bims-cytox1 Biomed News
on Cytochrome oxidase subunit 1
Issue of 2020‒07‒26
two papers selected by
Gavin McStay
Staffordshire University


  1. Int J Mol Sci. 2020 Jul 18. pii: E5083. [Epub ahead of print]21(14):
    Su X, Dautant A, Godard F, Bouhier M, Zoladek T, Kucharczyk R, di Rago JP, Tribouillard-Tanvier D.
      Probing the pathogenicity and functional consequences of mitochondrial DNA (mtDNA) mutations from patient's cells and tissues is difficult due to genetic heteroplasmy (co-existence of wild type and mutated mtDNA in cells), occurrence of numerous mtDNA polymorphisms, and absence of methods for genetically transforming human mitochondria. Owing to its good fermenting capacity that enables survival to loss-of-function mtDNA mutations, its amenability to mitochondrial genome manipulation, and lack of heteroplasmy, Saccharomyces cerevisiae is an excellent model for studying and resolving the molecular bases of human diseases linked to mtDNA in a controlled genetic background. Using this model, we previously showed that a pathogenic mutation in mitochondrial ATP6 gene (m.9191T>C), that converts a highly conserved leucine residue into proline in human ATP synthase subunit a (aL222P), severely compromises the assembly of yeast ATP synthase and reduces by 90% the rate of mitochondrial ATP synthesis. Herein, we report the isolation of intragenic suppressors of this mutation. In light of recently described high resolution structures of ATP synthase, the results indicate that the m.9191T>C mutation disrupts a four α-helix bundle in subunit a and that the leucine residue it targets indirectly optimizes proton conduction through the membrane domain of ATP synthase.
    Keywords:  ATP synthase; ATP6 gene; C; genetic suppressors; m.9191T> mitochondrial DNA mutation; mitochondrial disease; proton conduction; yeast
    DOI:  https://doi.org/10.3390/ijms21145083
  2. J Physiol. 2020 Jul 25.
    Rudler DL, Hughes LA, Viola HM, Hool LC, Rackham O, Filipovska A.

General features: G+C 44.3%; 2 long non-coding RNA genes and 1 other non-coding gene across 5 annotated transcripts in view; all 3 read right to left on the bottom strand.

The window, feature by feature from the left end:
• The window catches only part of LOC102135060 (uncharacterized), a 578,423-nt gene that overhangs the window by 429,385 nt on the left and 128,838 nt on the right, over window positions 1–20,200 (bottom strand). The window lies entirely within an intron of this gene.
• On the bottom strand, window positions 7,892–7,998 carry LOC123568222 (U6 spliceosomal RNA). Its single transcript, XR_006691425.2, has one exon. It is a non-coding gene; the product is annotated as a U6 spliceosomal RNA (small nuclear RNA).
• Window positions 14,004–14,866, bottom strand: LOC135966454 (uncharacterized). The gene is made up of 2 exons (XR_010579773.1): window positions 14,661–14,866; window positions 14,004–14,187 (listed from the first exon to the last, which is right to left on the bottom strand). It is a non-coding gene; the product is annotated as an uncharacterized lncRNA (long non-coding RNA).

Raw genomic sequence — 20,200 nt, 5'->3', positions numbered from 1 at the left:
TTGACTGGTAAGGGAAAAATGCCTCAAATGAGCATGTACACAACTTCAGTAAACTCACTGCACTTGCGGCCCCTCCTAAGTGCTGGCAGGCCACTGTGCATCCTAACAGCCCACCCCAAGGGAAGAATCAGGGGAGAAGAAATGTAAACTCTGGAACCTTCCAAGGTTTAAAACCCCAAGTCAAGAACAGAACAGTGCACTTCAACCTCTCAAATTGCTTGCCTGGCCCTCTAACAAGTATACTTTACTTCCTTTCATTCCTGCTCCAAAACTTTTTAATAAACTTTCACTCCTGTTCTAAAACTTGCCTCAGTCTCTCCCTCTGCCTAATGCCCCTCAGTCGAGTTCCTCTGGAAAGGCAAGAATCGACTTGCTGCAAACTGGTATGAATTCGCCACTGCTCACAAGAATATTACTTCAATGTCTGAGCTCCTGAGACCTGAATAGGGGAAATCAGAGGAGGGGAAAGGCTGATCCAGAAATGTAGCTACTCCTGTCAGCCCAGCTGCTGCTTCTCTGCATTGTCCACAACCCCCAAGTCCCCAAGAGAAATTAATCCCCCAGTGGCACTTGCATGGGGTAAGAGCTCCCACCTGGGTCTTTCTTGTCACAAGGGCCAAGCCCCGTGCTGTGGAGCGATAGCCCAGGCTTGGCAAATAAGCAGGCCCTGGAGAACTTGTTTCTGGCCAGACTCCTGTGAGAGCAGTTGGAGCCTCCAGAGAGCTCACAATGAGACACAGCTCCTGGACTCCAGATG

The evolutionary acquisition of mitochondria has given rise to the diversity of eukaryotic life. Mitochondria have retained their ancestral α-proteobacterial traits through the maintenance of double membranes and their own circular genome that varies in size, ranging from very large in plants to the smallest in animals and their parasites. The mitochondrial genome encodes essential genes for protein synthesis and has to coordinate its expression with the nuclear genome from which it sources most of the proteins required for mitochondrial biogenesis and function. The mitochondrial protein synthesis machinery is unique because it is encoded by both the nuclear and mitochondrial genome thereby requiring tight regulation to produce the respiratory complexes that drive oxidative phosphorylation for energy production. The fidelity and coordination of mitochondrial protein synthesis are essential for ATP production. Here we compare and contrast the mitochondrial translation mechanisms in mammals and fungi to bacteria and reveal that their diverse regulation can have unusual impacts on the health and disease of these organisms. We highlight that in mammals the rate of protein synthesis is more important than the fidelity of translation, enabling coordinated biogenesis of the mitochondrial respiratory chain with respiratory chain proteins synthesised by cytoplasmic ribosomes. Changes in mitochondrial protein fidelity can trigger the activation of the diverse cellular signalling networks in fungi and mammals to combat dysfunction in energy conservation. The physiological consequences of altered fidelity of protein synthesis can range from liver regeneration to the onset and development of cardiomyopathy. This article is protected by copyright. All rights reserved.
    Keywords:  mitochondria; protein synthesis; ribosomes
    DOI:  https://doi.org/10.1113/JP280359